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# Question about IDEs from a newb.

## 14 posts in this topic

So, first, I'm totally new to game development. Not new to the idea, however.

I'm planning on starting school for game development in the near distant future (if that made any sense at all), and I'm the type of person who likes to get a head start at everything. To that end I tried to find out what IDE we'll be using in school for the C++ courses, and of course, the admissions department didn't have that information, and they're the only ones I can contact at the moment (I'm 4 states away, so driving over and sticking my head in someones door isn't really an option). So since I can't get a head start on what I'll be doing at school, I thought I'd see if I could get a little bit of a head start on what I'll be dealing with in the industry.

I've used Code::Blocks, and Visual C++ Express, and a couple of others, and noticed that, well, while they're all using the same language, they all have their own quirks, and each take some getting accustomed to. All this leads me to what might be a silly question.

While I know that there is no standard "Yeah, everyone uses this" answer for the industry, I am curious what the most commonly used IDE in the game development industry would be. JUst so I know what I'm most likely to face when (yeah, I'm a positive thinker, when not if) I make it into the career field.

If anyone wants to share their insights with me, it would be greatly appreciated.

John
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By far the most commonly used IDE is Visual Studio. This is true for both game development and software development in general.

Some platforms will necessitate using other IDEs. For example, iPhone development requires using XCode, Android developers primarily use Eclipse, Wii development is done in Codewarrior, developing for Linux systems might mean Code::Blocks or KDevelop.

You should try to be comfortable using a range of IDEs, but Visual Studio is the most commonly used IDE in commercial development by far, and it is the one you really need to know how to use efficiently.
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What edition of visual studio is widely used in the game development industry?
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[quote name='Drakonite' timestamp='1307919308' post='4822537']
By far the most commonly used IDE is Visual Studio. This is true for both game development and software development in general.

Some platforms will necessitate using other IDEs. For example, iPhone development requires using XCode, Android developers primarily use Eclipse, Wii development is done in Codewarrior, developing for Linux systems might mean Code::Blocks or KDevelop.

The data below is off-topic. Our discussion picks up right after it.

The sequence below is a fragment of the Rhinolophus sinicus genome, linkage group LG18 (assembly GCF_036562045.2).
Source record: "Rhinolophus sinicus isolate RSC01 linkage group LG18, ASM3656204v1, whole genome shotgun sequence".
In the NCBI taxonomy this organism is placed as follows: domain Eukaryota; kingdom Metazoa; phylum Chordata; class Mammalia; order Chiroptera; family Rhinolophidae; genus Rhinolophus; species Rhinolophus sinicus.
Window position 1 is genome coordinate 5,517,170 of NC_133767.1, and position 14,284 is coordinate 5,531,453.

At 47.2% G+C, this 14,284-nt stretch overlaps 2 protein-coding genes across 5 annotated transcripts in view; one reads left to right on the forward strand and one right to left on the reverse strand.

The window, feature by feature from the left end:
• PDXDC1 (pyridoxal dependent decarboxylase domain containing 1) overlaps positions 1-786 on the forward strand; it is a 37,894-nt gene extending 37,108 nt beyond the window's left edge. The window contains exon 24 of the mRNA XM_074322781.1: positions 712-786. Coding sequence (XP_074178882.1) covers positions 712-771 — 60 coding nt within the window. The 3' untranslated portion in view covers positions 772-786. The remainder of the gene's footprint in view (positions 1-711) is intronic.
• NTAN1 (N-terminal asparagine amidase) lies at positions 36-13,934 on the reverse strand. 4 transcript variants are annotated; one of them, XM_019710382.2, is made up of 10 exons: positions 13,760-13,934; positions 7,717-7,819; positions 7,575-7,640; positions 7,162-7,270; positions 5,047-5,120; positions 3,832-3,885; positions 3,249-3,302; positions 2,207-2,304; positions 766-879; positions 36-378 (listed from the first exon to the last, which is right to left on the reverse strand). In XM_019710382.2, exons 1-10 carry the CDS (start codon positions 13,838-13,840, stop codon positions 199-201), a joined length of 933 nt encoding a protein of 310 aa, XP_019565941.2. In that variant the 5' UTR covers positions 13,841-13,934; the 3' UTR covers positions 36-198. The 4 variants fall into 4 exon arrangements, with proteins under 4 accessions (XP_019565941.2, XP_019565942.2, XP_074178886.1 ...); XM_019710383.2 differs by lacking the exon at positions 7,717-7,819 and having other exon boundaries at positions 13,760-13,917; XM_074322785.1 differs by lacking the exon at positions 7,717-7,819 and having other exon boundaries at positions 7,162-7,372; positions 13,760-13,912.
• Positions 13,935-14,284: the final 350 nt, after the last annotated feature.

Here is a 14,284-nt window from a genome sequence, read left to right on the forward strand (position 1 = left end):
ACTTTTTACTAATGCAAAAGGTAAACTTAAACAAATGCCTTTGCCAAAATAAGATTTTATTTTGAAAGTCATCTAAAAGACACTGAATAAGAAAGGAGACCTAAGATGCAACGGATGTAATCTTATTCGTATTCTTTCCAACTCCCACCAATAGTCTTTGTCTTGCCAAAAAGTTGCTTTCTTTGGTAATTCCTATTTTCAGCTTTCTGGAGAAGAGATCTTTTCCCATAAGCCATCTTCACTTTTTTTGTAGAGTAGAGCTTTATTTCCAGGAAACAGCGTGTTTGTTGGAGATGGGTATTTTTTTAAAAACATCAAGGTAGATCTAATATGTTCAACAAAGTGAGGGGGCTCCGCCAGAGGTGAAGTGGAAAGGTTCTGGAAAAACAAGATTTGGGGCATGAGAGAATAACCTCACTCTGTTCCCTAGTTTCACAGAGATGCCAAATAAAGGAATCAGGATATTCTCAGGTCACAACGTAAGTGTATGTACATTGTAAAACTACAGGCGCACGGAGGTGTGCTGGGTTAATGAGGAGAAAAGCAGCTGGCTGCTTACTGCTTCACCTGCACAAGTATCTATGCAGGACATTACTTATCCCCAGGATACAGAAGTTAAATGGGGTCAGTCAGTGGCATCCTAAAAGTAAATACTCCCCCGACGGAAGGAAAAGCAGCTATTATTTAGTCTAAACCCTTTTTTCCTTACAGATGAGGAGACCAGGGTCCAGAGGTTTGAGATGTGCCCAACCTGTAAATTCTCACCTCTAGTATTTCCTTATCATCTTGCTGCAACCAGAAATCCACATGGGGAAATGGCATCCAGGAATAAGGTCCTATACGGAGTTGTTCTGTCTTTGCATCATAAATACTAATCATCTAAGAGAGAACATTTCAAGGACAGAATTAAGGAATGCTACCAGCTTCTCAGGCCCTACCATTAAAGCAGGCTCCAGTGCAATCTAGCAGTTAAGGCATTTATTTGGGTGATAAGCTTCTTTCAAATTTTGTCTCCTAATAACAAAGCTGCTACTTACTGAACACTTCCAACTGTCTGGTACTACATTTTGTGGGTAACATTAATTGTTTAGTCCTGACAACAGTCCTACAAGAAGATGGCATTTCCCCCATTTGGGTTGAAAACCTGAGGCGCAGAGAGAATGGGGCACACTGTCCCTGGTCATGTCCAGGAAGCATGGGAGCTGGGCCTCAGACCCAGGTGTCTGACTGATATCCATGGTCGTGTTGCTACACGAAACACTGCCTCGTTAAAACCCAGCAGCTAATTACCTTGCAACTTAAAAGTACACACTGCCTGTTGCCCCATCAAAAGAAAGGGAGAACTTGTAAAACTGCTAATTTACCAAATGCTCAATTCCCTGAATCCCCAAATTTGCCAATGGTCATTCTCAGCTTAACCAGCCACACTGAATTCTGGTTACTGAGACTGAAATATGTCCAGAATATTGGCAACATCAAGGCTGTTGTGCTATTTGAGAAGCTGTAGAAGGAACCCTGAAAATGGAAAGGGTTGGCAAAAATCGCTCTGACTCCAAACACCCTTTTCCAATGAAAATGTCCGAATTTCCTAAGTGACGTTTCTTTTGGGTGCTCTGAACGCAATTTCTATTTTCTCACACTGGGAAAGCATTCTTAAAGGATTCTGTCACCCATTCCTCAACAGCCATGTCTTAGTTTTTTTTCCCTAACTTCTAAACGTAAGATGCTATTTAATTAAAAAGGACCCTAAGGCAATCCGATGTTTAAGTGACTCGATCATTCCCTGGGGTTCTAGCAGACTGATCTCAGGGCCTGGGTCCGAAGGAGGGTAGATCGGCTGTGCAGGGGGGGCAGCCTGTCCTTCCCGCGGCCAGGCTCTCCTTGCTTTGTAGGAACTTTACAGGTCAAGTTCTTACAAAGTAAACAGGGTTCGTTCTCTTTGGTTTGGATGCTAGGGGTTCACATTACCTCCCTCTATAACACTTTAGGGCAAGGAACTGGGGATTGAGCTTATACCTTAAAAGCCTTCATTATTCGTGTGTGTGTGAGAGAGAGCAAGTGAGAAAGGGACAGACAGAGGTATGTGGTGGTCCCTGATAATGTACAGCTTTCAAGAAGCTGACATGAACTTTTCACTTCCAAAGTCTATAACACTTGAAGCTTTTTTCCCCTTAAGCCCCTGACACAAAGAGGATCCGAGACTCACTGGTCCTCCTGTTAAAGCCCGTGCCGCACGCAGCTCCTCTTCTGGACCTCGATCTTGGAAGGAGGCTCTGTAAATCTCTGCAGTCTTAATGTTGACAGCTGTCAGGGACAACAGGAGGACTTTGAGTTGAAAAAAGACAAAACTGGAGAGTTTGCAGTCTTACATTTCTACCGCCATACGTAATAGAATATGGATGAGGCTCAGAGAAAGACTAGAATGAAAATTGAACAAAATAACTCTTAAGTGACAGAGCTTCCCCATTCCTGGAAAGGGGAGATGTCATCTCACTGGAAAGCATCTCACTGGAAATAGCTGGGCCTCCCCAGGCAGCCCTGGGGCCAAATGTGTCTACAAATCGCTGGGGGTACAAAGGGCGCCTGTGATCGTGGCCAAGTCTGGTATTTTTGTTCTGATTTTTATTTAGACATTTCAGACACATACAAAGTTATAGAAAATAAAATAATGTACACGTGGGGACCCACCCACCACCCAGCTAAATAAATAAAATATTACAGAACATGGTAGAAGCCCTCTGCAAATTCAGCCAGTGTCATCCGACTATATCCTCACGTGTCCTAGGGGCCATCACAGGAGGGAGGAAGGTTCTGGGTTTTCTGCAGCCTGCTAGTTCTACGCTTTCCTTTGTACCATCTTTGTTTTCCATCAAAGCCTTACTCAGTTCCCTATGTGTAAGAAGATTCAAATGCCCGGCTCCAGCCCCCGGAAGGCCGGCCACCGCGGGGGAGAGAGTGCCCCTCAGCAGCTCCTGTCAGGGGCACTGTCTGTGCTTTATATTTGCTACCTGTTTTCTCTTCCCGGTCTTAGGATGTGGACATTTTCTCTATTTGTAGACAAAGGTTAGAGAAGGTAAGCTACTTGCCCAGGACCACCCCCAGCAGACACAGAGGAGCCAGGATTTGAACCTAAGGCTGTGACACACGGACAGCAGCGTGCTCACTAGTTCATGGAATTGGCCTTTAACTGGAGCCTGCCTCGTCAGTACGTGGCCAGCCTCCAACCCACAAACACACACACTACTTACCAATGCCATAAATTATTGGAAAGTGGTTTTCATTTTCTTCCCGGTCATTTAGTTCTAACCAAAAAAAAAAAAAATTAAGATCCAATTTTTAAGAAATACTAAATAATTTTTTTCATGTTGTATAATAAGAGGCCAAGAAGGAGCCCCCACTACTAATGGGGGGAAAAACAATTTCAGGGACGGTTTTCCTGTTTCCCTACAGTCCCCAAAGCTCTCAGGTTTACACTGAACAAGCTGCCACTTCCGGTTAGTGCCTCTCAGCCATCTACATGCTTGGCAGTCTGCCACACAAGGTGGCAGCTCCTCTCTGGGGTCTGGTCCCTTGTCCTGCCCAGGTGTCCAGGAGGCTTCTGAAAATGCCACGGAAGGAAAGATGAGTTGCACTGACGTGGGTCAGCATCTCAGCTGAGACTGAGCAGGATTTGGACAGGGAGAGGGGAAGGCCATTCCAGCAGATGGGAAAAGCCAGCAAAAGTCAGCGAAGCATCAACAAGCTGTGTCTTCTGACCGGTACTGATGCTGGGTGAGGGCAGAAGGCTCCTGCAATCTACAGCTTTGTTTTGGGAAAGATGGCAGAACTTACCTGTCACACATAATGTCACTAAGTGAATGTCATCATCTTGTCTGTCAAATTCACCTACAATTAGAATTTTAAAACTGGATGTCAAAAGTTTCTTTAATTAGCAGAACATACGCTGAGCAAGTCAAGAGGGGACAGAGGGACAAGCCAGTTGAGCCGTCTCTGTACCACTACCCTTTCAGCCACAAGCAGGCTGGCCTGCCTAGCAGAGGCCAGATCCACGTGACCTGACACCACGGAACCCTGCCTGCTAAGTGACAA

You should try to be comfortable using a range of IDEs, but Visual Studio is the most commonly used IDE in commercial development by far, and it is the one you really need to know how to use efficiently.
[/quote]

Thanks Drakonite!
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[quote name='GDHumbleLearner' timestamp='1307926625' post='4822561']
What edition of visual studio is widely used in the game development industry?
[/quote]

The Express edition is the most widely used edition in general but the more expensive editions have some features that may improve your productivity and as such is used by most larger studios.

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[quote name='Ryan Konky' timestamp='1307973091' post='4822747']
Well, alright. But it's the VC++ Redistribute is what really puts me off. In Code::Blocks, it is not required but with VC++, it is.[/quote]Linking against the redistributable is [b]optional[/b]...[img]http://public.gamedev.net/public/style_emoticons/default/rolleyes.gif[/img]
It's the default choice so that any security bugs in the runtime can be fixed by Windows updates, but you can instead choose to compile it into your exe.
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Every game dev company I've worked at (5 so far) has used Visual Studio, even for development on (non-Microsoft) console platforms.
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Clearly, I have hit a nerve, when dissing VC++. Really, it's up to YOU what you use, not me or anyone else. I have used a lot of IDEs, and ended up settling on Code::Blocks, because it suits ME.

It's like buying a home, shop around to find the best one for you!
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Well, in the usual case I would agree with you Ryan, except the OP stated that he wanted to get familiar with the IDE most commonly used in academia and the games industry, and I'm pretty sure that IDE is Visual Studio. You could however debate the usefulness of that approach given that most IDEs offer very similar features anyway.
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[quote name='Hinch' timestamp='1308044967' post='4823138']
Well, in the usual case I would agree with you Ryan, except the OP stated that he wanted to get familiar with the IDE most commonly used in academia and the games industry, and I'm pretty sure that IDE is Visual Studio. You could however debate the usefulness of that approach given that most IDEs offer very similar features anyway.
[/quote]

Yep, true it is the standard, although I seem to just along fine with OpenSource stuff (OpenOffice an exception, it's terrible).
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